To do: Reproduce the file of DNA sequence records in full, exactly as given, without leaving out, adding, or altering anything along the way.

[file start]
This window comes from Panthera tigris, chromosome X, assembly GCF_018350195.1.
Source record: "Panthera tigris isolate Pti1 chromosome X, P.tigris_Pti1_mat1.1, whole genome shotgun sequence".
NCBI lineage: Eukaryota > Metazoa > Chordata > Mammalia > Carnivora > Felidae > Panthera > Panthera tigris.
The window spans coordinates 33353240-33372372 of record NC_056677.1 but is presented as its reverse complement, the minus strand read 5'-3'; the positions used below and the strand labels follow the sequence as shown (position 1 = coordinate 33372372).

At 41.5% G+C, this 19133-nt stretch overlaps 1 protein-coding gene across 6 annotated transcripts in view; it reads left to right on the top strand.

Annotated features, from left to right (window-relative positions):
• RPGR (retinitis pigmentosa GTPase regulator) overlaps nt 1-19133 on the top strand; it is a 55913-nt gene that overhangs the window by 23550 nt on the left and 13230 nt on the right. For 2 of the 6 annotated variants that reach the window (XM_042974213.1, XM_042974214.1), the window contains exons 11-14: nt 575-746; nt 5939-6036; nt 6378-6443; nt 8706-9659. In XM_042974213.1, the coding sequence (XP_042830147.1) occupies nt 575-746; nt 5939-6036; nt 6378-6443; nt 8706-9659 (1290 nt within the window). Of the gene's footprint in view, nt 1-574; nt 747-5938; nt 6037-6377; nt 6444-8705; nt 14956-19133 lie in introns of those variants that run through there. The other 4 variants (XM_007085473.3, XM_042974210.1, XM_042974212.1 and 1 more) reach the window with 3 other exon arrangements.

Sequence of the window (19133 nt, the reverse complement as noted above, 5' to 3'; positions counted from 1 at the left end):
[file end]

This window comes from Panthera tigris, chromosome X, assembly GCF_018350195.1.
Source record: "Panthera tigris isolate Pti1 chromosome X, P.tigris_Pti1_mat1.1, whole genome shotgun sequence".
NCBI lineage: Eukaryota > Metazoa > Chordata > Mammalia > Carnivora > Felidae > Panthera > Panthera tigris.
The window spans coordinates 33353240-33372372 of record NC_056677.1 but is presented as its reverse complement, the minus strand read 5'-3'; the positions used below and the strand labels follow the sequence as shown (position 1 = coordinate 33372372).

At 41.5% G+C, this 19133-nt stretch overlaps 1 protein-coding gene across 6 annotated transcripts in view; it reads left to right on the top strand.

Annotated features, from left to right (window-relative positions):
• RPGR (retinitis pigmentosa GTPase regulator) overlaps nt 1-19133 on the top strand; it is a 55913-nt gene that overhangs the window by 23550 nt on the left and 13230 nt on the right. For 2 of the 6 annotated variants that reach the window (XM_042974213.1, XM_042974214.1), the window contains exons 11-14: nt 575-746; nt 5939-6036; nt 6378-6443; nt 8706-9659. In XM_042974213.1, the coding sequence (XP_042830147.1) occupies nt 575-746; nt 5939-6036; nt 6378-6443; nt 8706-9659 (1290 nt within the window). Of the gene's footprint in view, nt 1-574; nt 747-5938; nt 6037-6377; nt 6444-8705; nt 14956-19133 lie in introns of those variants that run through there. The other 4 variants (XM_007085473.3, XM_042974210.1, XM_042974212.1 and 1 more) reach the window with 3 other exon arrangements.

Sequence of the window (19133 nt, the reverse complement as noted above, 5' to 3'; positions counted from 1 at the left end):